Psychiatric evaluation factor in teen's sentencing - - The News for South Mississippi

Psychiatric evaluation factor in teen's sentencing


The Bluffton High School student who brought a loaded gun, knives and explosive devices to school nearly a year ago will serve no more than five years in prison.

Austen Almeida could have faced more than 20 years in prison, but On Friday a judge sentenced him to a fraction of that, plus five years of probation once he's been released.

Almeida must also seek medical treatment or he'll go back to prison for 10 years.

Psychiatric evaluations revealed that Almeida suffers from several mental disorders, and the judge factored that into his decision on Friday.

Almeida pleaded guilty in February to carrying a weapon on school property, unlawful possession of a pistol, possession of explosive and destructive devices and disturbing school.

Almeida said he was going to chop people in to little bits and light them on fire.

"I was going to take gasoline and i was going to go like everybody get up to the corner and shut your mouths, and then i was going to douse them with gasoline," he said.

Prosecutors wanted the maximum sentence of 20 years, but after finding out that he suffers from ADHD, Asperger syndrome and depression, Judge Thomas Cooper reduced the sentence, saying both of the psychiatrists who evaluated him agreed.

Almeida's lawyer said this all could have been avoided if doctors would have diagnosed him sooner.

"If he had gotten the correct treatment, we believe nothing would have happened," said attorney Sam Bauer. "There would not have been any kind of crime committed, and the doctors agree."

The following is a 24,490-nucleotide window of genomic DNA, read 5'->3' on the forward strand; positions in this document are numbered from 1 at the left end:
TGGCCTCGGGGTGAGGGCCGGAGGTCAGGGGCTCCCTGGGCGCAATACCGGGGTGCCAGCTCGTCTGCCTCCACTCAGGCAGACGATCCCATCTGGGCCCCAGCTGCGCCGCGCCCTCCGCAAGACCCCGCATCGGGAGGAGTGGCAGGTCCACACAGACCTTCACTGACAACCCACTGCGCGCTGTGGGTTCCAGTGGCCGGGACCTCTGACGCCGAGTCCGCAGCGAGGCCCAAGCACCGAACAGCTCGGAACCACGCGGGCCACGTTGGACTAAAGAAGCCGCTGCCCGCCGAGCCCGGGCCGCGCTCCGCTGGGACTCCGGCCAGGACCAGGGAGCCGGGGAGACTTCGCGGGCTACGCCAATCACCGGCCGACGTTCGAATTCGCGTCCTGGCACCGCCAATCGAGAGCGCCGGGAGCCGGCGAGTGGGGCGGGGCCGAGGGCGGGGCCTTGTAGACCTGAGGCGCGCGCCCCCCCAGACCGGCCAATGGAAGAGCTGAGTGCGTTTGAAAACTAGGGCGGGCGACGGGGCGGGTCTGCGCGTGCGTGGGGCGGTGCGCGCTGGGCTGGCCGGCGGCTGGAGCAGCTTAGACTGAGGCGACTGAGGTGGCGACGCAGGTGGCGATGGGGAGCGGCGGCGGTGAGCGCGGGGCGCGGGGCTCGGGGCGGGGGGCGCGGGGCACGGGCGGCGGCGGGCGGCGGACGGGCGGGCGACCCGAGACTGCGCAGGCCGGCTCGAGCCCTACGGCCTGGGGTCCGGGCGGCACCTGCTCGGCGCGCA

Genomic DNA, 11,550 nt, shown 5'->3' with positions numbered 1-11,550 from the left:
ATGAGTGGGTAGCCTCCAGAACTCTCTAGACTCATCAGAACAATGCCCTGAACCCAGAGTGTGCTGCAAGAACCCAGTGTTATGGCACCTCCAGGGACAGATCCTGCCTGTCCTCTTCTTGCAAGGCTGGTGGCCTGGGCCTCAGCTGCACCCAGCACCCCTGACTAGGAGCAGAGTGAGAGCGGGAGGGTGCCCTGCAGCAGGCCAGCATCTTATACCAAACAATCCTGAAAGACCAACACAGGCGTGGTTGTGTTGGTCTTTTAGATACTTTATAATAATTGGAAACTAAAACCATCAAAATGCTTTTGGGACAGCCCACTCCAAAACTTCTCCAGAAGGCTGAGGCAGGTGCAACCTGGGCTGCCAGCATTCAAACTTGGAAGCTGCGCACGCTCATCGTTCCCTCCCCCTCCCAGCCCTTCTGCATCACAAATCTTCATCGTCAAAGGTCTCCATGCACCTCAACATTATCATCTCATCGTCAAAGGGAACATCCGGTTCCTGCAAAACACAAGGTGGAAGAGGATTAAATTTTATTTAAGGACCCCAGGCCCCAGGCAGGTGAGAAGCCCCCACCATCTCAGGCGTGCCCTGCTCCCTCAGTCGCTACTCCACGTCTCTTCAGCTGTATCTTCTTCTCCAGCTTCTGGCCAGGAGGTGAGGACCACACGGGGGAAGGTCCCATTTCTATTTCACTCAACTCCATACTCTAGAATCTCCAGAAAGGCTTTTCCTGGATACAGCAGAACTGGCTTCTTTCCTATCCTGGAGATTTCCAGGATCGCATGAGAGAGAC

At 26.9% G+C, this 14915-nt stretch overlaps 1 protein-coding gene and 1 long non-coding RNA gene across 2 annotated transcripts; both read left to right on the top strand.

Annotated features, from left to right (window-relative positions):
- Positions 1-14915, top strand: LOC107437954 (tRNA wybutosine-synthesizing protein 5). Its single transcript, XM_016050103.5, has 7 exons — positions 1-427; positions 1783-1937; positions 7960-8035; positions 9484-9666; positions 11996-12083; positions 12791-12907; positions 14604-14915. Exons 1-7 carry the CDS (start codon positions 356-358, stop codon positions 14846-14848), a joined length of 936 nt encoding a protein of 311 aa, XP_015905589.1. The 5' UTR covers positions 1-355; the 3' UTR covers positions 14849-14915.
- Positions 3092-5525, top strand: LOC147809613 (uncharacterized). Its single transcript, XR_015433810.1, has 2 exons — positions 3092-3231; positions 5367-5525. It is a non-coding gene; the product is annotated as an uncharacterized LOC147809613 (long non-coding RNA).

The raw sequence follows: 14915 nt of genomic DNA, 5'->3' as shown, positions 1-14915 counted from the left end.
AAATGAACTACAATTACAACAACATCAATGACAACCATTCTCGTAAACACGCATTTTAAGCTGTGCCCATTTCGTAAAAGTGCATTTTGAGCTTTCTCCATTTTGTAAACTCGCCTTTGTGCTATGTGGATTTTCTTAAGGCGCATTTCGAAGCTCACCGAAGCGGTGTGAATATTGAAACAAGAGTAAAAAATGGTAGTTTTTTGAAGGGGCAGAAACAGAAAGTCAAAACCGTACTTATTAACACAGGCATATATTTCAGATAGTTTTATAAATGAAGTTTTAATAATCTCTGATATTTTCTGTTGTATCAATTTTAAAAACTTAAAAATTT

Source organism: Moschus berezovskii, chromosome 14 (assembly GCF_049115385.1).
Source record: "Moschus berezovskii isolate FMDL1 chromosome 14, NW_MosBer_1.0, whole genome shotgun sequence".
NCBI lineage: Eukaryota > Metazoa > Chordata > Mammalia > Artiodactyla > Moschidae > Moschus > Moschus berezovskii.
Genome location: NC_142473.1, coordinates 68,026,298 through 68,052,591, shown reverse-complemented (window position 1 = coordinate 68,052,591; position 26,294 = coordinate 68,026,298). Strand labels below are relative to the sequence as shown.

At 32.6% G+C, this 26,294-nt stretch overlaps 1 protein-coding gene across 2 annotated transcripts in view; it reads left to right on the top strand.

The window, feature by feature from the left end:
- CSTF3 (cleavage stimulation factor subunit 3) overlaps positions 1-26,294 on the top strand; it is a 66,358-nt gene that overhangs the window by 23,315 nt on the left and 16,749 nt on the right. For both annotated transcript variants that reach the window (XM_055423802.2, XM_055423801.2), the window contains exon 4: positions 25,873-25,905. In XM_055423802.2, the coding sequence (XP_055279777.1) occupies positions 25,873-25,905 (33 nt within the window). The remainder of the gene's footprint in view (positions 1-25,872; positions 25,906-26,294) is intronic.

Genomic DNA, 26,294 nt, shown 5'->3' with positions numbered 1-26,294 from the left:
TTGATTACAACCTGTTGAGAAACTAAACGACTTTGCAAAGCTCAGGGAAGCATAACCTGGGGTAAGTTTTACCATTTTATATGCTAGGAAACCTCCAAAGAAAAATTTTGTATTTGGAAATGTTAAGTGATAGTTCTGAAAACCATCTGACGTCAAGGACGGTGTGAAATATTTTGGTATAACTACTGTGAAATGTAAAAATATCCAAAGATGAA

Dr. Donna Schwartz-Watts, who was hired by the defense, said what happened that day was an error in judgement, which is a symptom of Asperger syndrome.

However, Deputy Solicitor Shawn Thornton disagrees because he said Almeida planned the attack five days earlier.  

"He said five days before that, he had gotten a new knife and thought, quote, ‘this could be fun if I could go and kill some people.'"

The defense argued that Almeida didn't kill anyone, and in fact, he was the one who turned himself in and asked for help.

Now he has to get help or he'll be in jail a lot longer. His mother reassured the judge that she and her family will make sure he gets the help he needs.

"The family fully intends to make Austen's mental health our utmost priority," said Almeida's mother, Denise Black.

Almeida said he thought about what he was going to do.

"I was going to chop people in to little bits and light them on fire," said Almeida. "When people started squirming or running, I was going to take the gasoline and I was going to go like ‘everybody get up to the corner and shut your mouths', and I was going to douse them with the gasoline and then I was going to light them"

Almeida said he stopped himself that day because he wanted help.

"I thought about hurting people but I didn't hurt anyone, and I believe that in the end I didn't hurt anyone because I'm not an evil person," he said.

Copyright 2014 WTOC. All rights reserved.

Powered by Frankly